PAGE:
True Spherical Camera

Wide angle imaging has had a history of over a century. While many of the existing wide angle imaging systems can capture the complete spherical field of view, we are yet to see a true spherical camera. A true spherical camera may be defined as one that has the following three properties: (i) A 4π field of view that enables it to “see” in all directions; (ii) a single center of projection to avoid parallax within the field of view; and (iii) a uniform spatial and angular resolution in order to achieve a uniform sampling of the field of view. The design consists of a spherical (ball) lens encased within a spherical detector shell. The detector shell has a uniform distribution of sensing elements, but with free space between neighboring elements, thereby making the detector partly transparent to light. We determine the optimal dimensions of the sensing elements and the diameter of the detector shell that produce the most compact point spread function. The image captured with such a camera has minimal blur and can be deblurred using spherical deconvolution. Current solid state technologies do not permit the fabrication of a high resolution spherical detector array. Therefore, in order to verify our design, we have built a prototype spherical camera with a single sensing element, which can scan a spherical image one pixel at a time.

Publications

"Towards A True Spherical Camera,"
G. Krishnan and S.K. Nayar,
SPIE Human Vision and Electronic Imaging,
Jan, 2009.
[PDF] [bib] [©]

Images

  The Design:

This figure shows the conceptual design of a true sperical camera. It is well known that a spherical ball lens, due to significant optical aberrations, cannot produce a sharp image. However, a cylindrical baffle placed around a sensing element (pixel) can block a significant amount of stray light that contribute to the blurring. By evenly distributing these sensing units around a ball lens, but with free space between neighboring units, we can capture a full spherical FOV with a single center of projection.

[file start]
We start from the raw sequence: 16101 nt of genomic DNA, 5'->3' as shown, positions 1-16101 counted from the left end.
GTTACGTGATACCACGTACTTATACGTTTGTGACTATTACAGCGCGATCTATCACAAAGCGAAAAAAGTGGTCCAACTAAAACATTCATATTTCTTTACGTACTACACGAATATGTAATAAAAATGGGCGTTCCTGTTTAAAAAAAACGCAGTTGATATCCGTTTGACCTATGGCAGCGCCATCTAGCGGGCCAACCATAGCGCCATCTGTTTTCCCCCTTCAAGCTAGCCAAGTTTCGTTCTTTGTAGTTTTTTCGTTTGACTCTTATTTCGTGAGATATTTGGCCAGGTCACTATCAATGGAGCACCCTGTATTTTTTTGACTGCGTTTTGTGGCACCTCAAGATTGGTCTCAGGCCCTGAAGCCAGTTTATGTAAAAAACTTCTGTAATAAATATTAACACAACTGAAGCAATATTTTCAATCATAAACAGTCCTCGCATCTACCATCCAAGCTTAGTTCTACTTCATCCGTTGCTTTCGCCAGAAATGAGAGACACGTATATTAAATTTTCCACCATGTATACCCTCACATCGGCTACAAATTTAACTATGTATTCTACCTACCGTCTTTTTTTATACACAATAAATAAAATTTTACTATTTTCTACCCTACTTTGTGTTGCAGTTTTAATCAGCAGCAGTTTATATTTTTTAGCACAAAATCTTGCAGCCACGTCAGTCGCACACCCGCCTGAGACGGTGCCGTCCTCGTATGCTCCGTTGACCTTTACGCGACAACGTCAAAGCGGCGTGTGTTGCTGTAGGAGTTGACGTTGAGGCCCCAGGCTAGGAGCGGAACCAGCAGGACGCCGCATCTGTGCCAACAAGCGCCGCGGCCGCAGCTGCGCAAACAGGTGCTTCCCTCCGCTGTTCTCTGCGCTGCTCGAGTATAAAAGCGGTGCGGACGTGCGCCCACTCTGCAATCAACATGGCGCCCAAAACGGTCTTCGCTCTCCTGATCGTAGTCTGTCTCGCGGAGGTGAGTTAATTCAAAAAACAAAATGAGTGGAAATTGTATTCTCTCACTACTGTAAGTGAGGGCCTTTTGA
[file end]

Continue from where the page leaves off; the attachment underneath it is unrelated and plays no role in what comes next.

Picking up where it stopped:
Proof-of-concept:

Since current solid state technologies do not permit the fabrication of a high resolution spherical detector array, in order to verify our design, we have built a prototype spherical camera with a single sensing element, which can scan a spherical image one pixel at a time.

     
  Initial Results:

This figure shows an image captured using the proof-of-concept spherical camera. The image represents a horizontal field of view of 12° and was captured one pixel at a time.

     
  Optimal Design Parameters:

This table provides the optimal design parameters for building a spherical camera using a ball lens of unit diameter and known refractive index. These parameters simply scale with the diameter of the lens used for building a spherical camera.

     

Videos

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  True Spherical Camera Principle:

This video shows the evolution of a true sperical camera from a spherical (ball) lens.

     
  True Spherical Capture and Display:

This video shows a simulation of a simple and intuitive device to envision the formation of image by a spherical camera. Here, the detector units (pixels) are replaced by diffusers (transclucent material). Hence, the image focused by the lens is visible through the translucent pixels.

     
  Image Capture Session with Prototype:

This video shows a sample capture session with the proof-of-concept imaging device for capturing true spherical images.

     

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